Reid referenced an often-cited statement by Senate Minority Leader Mitch McConnellAddison (Mitch) Mitchell McConnellMulvaney aims to cement CFPB legacy by ensuring successor's confirmation Senate left in limbo by Trump tweets, House delays Political figures pay tribute to Charles Krauthammer MORE (R-Ky.) that the top priority for Republicans was to make President Obama a one-term president.

"They're headed in doing whatever they can, whatever it takes to try and make President Obama a one term president," Reid continued. "Mr. President, we're fighting back from the greatest recession since the Great Depression. Yet Republicans' top priority hasn't been to create jobs. Their top priority wasn't to help business grow and have people hire workers. It wasn't to train the next generation of skilled employees and hire more cops and firefighters and put construction crews back to work."

But Sen. Charles SchumerCharles (Chuck) Ellis SchumerDonald Trump Jr. headlines Montana Republican convention Montana's environmental lobby teams with governor to kill 600 jobs Dems allow separation of parents, children to continue, just to score political points MORE (D-N.Y.) said that there was a "silent majority" of Republicans working with Democrats and that it was actually possible to still pass legislation.

"Even as the loudest voices on the Republican side cite the President's defeat as their number one goal, I believe there's a silent majority within the Republican caucus that yearns to come together and address the nation's problems free of bipartisan politics," Schumer said.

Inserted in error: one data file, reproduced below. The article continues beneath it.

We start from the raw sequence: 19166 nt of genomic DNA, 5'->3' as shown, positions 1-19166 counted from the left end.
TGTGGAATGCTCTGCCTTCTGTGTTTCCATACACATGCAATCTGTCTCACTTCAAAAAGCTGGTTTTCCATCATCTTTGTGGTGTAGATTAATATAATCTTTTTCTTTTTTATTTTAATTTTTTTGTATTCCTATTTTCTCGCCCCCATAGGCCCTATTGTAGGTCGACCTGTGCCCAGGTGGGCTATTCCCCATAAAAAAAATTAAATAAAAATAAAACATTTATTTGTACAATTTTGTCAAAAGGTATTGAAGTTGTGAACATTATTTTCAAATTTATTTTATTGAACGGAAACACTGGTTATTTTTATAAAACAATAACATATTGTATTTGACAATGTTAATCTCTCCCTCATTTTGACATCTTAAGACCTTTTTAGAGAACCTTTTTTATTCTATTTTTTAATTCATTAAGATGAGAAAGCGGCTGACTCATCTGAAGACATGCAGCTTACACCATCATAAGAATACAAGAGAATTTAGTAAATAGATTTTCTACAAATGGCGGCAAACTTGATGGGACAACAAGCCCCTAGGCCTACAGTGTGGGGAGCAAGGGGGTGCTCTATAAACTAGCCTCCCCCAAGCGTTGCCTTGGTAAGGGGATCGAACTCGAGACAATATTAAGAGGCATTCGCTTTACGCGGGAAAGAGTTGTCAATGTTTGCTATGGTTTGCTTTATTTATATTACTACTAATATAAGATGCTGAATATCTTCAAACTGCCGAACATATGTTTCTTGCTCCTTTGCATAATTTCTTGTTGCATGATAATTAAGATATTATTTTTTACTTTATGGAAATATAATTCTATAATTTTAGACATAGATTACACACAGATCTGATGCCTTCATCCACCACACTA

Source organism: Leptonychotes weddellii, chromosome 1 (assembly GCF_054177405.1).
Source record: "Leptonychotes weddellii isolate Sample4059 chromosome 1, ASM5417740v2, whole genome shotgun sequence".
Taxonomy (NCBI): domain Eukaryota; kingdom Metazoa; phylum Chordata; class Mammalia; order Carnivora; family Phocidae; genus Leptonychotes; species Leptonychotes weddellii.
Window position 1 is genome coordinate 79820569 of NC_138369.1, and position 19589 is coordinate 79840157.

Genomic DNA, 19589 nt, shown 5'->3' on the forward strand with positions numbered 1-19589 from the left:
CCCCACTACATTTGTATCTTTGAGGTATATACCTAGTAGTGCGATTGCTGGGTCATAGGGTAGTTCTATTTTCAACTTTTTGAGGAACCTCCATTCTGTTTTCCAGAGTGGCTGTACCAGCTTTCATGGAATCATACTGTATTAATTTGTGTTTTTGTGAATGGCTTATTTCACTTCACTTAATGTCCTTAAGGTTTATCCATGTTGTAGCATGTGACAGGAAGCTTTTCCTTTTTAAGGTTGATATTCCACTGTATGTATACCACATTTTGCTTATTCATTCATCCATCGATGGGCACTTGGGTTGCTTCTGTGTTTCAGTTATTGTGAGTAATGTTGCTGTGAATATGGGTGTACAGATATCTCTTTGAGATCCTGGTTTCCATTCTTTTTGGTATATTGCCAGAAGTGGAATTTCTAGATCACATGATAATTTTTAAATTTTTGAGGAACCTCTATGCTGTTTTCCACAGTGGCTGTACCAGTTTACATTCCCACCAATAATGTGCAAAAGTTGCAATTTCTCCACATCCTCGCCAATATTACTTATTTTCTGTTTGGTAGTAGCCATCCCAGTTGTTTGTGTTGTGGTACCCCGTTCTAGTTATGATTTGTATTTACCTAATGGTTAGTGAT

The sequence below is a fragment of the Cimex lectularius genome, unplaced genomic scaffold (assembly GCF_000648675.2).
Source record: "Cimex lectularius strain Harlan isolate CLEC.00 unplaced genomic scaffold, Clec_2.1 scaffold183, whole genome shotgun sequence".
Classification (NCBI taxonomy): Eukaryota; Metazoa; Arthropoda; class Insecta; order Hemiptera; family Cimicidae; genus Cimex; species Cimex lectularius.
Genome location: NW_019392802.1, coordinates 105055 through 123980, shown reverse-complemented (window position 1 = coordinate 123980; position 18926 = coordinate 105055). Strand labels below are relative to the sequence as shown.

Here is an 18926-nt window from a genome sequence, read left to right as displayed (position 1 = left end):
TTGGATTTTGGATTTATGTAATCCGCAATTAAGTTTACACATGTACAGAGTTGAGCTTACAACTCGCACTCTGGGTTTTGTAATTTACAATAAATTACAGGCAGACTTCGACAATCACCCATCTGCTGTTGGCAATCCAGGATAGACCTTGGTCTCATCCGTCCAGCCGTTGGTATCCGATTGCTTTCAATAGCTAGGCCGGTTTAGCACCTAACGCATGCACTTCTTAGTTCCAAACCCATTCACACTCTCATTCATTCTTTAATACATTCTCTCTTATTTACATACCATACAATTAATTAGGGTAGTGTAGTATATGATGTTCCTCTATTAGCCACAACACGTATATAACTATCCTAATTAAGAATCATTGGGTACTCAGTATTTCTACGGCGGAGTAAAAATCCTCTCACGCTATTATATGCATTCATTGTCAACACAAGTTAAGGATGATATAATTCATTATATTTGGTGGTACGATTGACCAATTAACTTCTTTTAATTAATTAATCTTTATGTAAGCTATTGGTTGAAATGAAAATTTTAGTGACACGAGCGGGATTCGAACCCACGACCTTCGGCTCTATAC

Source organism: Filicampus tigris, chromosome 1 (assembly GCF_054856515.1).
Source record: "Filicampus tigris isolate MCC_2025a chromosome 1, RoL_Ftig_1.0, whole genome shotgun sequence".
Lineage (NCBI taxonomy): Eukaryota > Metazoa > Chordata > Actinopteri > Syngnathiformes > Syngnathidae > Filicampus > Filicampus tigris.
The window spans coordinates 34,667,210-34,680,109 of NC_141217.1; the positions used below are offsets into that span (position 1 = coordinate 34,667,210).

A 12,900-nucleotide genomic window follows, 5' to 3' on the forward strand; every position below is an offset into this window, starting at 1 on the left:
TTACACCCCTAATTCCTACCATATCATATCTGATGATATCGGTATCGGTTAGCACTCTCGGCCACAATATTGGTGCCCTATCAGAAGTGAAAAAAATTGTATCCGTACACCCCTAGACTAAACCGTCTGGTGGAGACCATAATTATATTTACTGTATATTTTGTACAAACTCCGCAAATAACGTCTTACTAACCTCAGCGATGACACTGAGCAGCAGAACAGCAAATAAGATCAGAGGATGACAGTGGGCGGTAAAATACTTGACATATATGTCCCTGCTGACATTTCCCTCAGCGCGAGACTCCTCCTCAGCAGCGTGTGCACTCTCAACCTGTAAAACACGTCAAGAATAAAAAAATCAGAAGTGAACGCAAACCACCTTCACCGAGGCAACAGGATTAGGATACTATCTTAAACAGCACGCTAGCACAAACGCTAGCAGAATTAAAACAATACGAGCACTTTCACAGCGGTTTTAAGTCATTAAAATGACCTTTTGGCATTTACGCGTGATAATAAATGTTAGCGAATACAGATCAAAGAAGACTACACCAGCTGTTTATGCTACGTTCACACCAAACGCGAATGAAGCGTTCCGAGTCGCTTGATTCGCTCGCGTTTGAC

Schumer also responded to comments by House Majority Leader Eric CantorEric Ivan CantorThe Hill's Morning Report — Sponsored by CVS Health — Trump’s love-hate relationship with the Senate Race for Republican Speaker rare chance to unify party for election Scalise allies upset over Ryan blindside on McCarthy endorsement MORE (R-Va.) suggesting that legislating was effectively over until after the Nov. 6 presidential election. Schumer mentioned a briefing he attended organized by Sen. Lamar AlexanderAndrew (Lamar) Lamar AlexanderOn The Money — Sponsored by Prudential — Supreme Court allows states to collect sales taxes from online retailers | Judge finds consumer bureau structure unconstitutional | Banks clear Fed stress tests Supreme Court rules states can require online sellers to collect sales tax 13 GOP senators ask administration to pause separation of immigrant families MORE (R-Tenn.) and Sen. Mark WarnerMark Robert WarnerMulvaney aims to cement CFPB legacy by ensuring successor's confirmation Virginia Dems want answers on alleged detention center abuse Wray defends FBI after 'sobering' watchdog report MORE (D-Va.) earlier in the week.

"Believe me, no one in that room thinks as Leader Cantor apparently does that these issues should be put off till the election," Schumer said. "The conversations were quite preliminary for sure but all the motivation of the senators that attended were pure."

Schumer also praised Sens. Tom CoburnThomas (Tom) Allen CoburnMr. President, let markets help save Medicare Pension insolvency crisis only grows as Congress sits on its hands Paul Ryan should realize that federal earmarks are the currency of cronyism MORE (R-Okla.) and Lindsey GrahamLindsey Olin GrahamSenate panel advances three spending bills Trump says he will sign executive order to end family separations Trump backs narrow bill halting family separations: official MORE (R-S.C.) as Republicans actually interested in legislating even if it meant bucking the "party's orthodoxy."

Schumer said Cantor was wrong and that the Senate could bring the parties together.

"I suggest to Leader Cantor, Washington doesn't need an election to bridge our differences, it needs the Senate," Schumer said.